- Daily Teeth Brushing – This is an essential part of your dog’s dental health, with the abrasive action of a toothbrush combined with pet-specific toothpaste helping to keep tartar and plaque build-up at bay. Just keep in mind that human toothpaste is not a substitute for pet-specific toothpaste, as dogs cannot spit—that means ingesting anything other than dog-friendly toothpaste could prove to be toxic for them. You can experiment and find out whether your dog likes chicken, beef, or seafood-flavored toothpaste. It’s important to start the daily teeth-brushing process with your dog at a young age so they get used to it. Consistency is key, as tartar and plaque build-up happens every day and will accumulate quickly without brushing. If you can’t manage daily brushing, most veterinarians will tell you that three days a week is an optimal goal.
- Chews – Chews such as Greenies or OraVet can also help maintain your dog’s dental health. Be sure to look for the VOHC (Veterinary Oral Health Council) seal on the container, which means the product actually does what it claims. OraVet chews have a brushing action as the dog chews, and also release a plaque repellent that is spread across the teeth with the dog’s own saliva as they chew.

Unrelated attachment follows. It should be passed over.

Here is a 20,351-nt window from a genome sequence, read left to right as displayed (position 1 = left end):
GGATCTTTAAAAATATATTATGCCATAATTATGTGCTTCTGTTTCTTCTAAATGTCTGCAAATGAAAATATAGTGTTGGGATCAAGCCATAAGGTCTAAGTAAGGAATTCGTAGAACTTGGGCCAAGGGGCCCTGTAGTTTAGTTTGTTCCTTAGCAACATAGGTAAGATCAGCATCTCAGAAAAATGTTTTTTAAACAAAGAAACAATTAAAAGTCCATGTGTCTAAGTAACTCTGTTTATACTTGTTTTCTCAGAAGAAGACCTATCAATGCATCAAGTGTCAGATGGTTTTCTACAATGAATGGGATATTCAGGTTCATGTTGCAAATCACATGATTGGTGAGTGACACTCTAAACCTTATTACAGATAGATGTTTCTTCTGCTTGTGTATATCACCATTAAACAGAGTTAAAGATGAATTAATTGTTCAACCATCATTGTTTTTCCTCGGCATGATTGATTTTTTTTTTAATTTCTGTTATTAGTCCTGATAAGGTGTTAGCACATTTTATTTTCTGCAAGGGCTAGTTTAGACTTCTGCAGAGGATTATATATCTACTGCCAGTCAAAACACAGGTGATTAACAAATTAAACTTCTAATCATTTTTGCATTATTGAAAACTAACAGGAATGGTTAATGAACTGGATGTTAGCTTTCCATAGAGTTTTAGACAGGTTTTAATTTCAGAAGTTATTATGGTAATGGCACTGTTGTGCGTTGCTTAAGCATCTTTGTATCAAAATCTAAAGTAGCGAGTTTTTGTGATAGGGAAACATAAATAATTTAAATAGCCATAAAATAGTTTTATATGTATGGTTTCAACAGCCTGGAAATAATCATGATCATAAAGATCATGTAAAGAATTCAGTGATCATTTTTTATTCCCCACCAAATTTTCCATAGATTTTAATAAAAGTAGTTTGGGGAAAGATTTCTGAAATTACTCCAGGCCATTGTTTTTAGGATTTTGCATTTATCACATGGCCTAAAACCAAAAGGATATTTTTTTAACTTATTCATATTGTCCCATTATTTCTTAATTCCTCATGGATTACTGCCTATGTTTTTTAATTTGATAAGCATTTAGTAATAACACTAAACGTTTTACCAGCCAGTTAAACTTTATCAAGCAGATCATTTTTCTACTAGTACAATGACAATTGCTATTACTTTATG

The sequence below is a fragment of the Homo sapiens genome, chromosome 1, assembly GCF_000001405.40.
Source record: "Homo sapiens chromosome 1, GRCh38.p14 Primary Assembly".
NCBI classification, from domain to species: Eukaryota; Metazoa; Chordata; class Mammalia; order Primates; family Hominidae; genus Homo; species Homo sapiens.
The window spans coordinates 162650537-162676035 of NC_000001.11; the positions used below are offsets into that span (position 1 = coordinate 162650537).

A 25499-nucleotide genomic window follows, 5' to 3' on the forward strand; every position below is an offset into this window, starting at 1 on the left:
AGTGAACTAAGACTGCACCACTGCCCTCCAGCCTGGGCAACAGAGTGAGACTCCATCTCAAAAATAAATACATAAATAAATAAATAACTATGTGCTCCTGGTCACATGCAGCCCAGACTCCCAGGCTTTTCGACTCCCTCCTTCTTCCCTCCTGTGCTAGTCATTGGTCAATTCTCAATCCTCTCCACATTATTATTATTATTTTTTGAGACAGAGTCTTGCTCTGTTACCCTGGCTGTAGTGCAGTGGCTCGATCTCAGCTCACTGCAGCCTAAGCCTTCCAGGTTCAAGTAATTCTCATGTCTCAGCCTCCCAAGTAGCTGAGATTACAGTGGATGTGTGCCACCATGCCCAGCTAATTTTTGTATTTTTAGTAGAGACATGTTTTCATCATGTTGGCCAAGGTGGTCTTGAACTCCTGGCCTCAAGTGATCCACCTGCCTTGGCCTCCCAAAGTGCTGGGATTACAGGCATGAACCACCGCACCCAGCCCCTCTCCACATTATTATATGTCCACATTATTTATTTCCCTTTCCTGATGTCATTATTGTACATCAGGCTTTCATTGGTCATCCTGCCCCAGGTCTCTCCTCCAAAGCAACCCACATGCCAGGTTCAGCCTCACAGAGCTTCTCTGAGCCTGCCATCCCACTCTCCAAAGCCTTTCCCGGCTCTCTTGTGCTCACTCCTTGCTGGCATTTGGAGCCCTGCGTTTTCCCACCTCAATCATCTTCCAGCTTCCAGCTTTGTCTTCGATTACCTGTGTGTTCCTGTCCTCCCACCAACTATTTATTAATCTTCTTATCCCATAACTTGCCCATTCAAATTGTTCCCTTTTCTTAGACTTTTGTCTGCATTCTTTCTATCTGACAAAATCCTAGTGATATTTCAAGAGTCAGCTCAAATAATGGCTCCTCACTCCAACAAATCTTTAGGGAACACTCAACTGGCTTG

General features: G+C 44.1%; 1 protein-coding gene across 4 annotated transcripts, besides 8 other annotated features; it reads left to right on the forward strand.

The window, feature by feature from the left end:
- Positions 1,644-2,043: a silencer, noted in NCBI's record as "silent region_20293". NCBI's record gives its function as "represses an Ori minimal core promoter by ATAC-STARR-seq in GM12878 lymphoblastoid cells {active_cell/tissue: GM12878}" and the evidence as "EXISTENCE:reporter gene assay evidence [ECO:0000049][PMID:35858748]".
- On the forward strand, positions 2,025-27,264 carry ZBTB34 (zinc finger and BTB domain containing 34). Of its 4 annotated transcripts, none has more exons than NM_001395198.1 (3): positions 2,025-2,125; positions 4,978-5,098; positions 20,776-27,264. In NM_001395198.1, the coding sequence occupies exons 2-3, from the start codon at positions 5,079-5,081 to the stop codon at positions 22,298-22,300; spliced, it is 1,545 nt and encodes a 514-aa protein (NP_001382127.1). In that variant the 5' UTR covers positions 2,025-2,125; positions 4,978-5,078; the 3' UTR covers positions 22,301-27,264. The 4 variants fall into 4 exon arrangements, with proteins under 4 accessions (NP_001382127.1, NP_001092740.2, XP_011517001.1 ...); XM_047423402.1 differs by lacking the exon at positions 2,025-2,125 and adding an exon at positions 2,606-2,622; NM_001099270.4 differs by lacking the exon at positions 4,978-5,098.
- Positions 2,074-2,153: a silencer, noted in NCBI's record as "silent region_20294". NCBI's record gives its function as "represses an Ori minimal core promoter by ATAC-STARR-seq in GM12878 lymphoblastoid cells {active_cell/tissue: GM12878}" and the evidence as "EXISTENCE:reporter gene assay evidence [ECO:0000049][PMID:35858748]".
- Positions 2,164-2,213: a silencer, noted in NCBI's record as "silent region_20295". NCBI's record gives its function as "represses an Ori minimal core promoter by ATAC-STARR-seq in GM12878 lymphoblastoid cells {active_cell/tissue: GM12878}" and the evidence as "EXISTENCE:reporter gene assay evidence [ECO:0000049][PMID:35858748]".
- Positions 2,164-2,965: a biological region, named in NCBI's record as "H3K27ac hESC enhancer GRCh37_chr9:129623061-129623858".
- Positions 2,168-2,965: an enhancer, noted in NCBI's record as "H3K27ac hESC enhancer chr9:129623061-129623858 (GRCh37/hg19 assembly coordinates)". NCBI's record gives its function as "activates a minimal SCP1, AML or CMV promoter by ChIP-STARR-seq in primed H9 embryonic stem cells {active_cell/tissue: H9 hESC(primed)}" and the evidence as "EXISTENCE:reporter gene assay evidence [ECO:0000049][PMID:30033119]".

- Mouth Water Additive – This is a passive way of helping to reduce plaque buildup, and is less effective in general since it’s really intended to freshen a dog’s breath.
Again, every dog is different so there will be varying signs that something ominous could be occurring in your dog’s mouth. It's essential that you observe your dog for any changes in behavior that could indicate they are in pain.
In general, the signs and symptoms that your dog could have dental disease are as follows: